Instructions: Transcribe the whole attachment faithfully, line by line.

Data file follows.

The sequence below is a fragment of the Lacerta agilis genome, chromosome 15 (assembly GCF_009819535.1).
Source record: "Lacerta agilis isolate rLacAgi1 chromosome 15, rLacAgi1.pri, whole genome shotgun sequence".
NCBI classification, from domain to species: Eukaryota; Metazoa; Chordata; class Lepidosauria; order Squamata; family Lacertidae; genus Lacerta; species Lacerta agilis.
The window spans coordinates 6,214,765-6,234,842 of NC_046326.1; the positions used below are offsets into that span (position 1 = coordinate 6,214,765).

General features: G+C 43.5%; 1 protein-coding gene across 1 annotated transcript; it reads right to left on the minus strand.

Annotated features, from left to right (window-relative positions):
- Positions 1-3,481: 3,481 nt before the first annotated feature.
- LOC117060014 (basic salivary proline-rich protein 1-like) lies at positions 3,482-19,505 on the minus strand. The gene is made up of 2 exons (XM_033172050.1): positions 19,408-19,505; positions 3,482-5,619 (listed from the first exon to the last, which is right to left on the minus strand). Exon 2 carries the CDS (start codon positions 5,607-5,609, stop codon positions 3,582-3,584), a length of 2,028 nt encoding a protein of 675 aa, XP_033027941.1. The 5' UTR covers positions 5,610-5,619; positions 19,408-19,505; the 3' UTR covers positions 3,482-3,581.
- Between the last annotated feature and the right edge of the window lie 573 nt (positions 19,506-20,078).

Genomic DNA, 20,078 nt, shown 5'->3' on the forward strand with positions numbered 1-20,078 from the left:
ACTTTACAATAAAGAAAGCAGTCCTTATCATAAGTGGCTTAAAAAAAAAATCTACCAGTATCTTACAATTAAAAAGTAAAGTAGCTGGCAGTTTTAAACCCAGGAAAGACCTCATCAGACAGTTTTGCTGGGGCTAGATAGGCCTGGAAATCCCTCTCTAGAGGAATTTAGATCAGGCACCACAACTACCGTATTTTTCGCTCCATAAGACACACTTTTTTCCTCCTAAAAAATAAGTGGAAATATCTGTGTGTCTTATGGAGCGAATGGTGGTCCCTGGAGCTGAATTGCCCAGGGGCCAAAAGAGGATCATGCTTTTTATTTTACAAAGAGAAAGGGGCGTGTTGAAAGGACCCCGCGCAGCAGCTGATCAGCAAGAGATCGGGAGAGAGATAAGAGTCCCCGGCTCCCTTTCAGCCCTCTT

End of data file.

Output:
The sequence below is a fragment of the Lacerta agilis genome, chromosome 15 (assembly GCF_009819535.1).
Source record: "Lacerta agilis isolate rLacAgi1 chromosome 15, rLacAgi1.pri, whole genome shotgun sequence".
NCBI classification, from domain to species: Eukaryota; Metazoa; Chordata; class Lepidosauria; order Squamata; family Lacertidae; genus Lacerta; species Lacerta agilis.
The window spans coordinates 6,214,765-6,234,842 of NC_046326.1; the positions used below are offsets into that span (position 1 = coordinate 6,214,765).

General features: G+C 43.5%; 1 protein-coding gene across 1 annotated transcript; it reads right to left on the minus strand.

Annotated features, from left to right (window-relative positions):
- Positions 1-3,481: 3,481 nt before the first annotated feature.
- LOC117060014 (basic salivary proline-rich protein 1-like) lies at positions 3,482-19,505 on the minus strand. The gene is made up of 2 exons (XM_033172050.1): positions 19,408-19,505; positions 3,482-5,619 (listed from the first exon to the last, which is right to left on the minus strand). Exon 2 carries the CDS (start codon positions 5,607-5,609, stop codon positions 3,582-3,584), a length of 2,028 nt encoding a protein of 675 aa, XP_033027941.1. The 5' UTR covers positions 5,610-5,619; positions 19,408-19,505; the 3' UTR covers positions 3,482-3,581.
- Between the last annotated feature and the right edge of the window lie 573 nt (positions 19,506-20,078).

Genomic DNA, 20,078 nt, shown 5'->3' on the forward strand with positions numbered 1-20,078 from the left:
ACTTTACAATAAAGAAAGCAGTCCTTATCATAAGTGGCTTAAAAAAAAAATCTACCAGTATCTTACAATTAAAAAGTAAAGTAGCTGGCAGTTTTAAACCCAGGAAAGACCTCATCAGACAGTTTTGCTGGGGCTAGATAGGCCTGGAAATCCCTCTCTAGAGGAATTTAGATCAGGCACCACAACTACCGTATTTTTCGCTCCATAAGACACACTTTTTTCCTCCTAAAAAATAAGTGGAAATATCTGTGTGTCTTATGGAGCGAATGGTGGTCCCTGGAGCTGAATTGCCCAGGGGCCAAAAGAGGATCATGCTTTTTATTTTACAAAGAGAAAGGGGCGTGTTGAAAGGACCCCGCGCAGCAGCTGATCAGCAAGAGATCGGGAGAGAGATAAGAGTCCCCGGCTCCCTTTCAGCCCTCTT